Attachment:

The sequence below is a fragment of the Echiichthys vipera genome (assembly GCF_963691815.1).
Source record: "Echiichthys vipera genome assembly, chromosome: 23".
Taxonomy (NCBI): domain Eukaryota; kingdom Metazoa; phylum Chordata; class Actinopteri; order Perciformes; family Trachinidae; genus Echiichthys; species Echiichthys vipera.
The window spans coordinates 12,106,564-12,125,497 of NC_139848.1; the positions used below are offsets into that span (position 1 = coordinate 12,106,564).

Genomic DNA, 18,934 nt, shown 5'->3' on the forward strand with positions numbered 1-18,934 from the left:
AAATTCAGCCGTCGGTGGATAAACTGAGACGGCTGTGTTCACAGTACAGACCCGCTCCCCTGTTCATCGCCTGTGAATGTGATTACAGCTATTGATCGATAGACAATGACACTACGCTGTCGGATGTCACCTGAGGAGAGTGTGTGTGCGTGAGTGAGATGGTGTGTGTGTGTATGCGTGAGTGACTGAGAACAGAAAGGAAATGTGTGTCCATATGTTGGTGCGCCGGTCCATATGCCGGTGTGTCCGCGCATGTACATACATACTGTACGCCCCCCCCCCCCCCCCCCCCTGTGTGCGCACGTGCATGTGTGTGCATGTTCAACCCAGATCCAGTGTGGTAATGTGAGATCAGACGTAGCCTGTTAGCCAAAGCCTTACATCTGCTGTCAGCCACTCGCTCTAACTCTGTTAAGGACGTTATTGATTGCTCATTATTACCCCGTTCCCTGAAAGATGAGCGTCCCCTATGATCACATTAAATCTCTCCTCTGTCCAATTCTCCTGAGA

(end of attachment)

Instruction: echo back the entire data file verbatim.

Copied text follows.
The sequence below is a fragment of the Echiichthys vipera genome (assembly GCF_963691815.1).
Source record: "Echiichthys vipera genome assembly, chromosome: 23".
Taxonomy (NCBI): domain Eukaryota; kingdom Metazoa; phylum Chordata; class Actinopteri; order Perciformes; family Trachinidae; genus Echiichthys; species Echiichthys vipera.
The window spans coordinates 12,106,564-12,125,497 of NC_139848.1; the positions used below are offsets into that span (position 1 = coordinate 12,106,564).

Genomic DNA, 18,934 nt, shown 5'->3' on the forward strand with positions numbered 1-18,934 from the left:
AAATTCAGCCGTCGGTGGATAAACTGAGACGGCTGTGTTCACAGTACAGACCCGCTCCCCTGTTCATCGCCTGTGAATGTGATTACAGCTATTGATCGATAGACAATGACACTACGCTGTCGGATGTCACCTGAGGAGAGTGTGTGTGCGTGAGTGAGATGGTGTGTGTGTGTATGCGTGAGTGACTGAGAACAGAAAGGAAATGTGTGTCCATATGTTGGTGCGCCGGTCCATATGCCGGTGTGTCCGCGCATGTACATACATACTGTACGCCCCCCCCCCCCCCCCCCCCTGTGTGCGCACGTGCATGTGTGTGCATGTTCAACCCAGATCCAGTGTGGTAATGTGAGATCAGACGTAGCCTGTTAGCCAAAGCCTTACATCTGCTGTCAGCCACTCGCTCTAACTCTGTTAAGGACGTTATTGATTGCTCATTATTACCCCGTTCCCTGAAAGATGAGCGTCCCCTATGATCACATTAAATCTCTCCTCTGTCCAATTCTCCTGAGA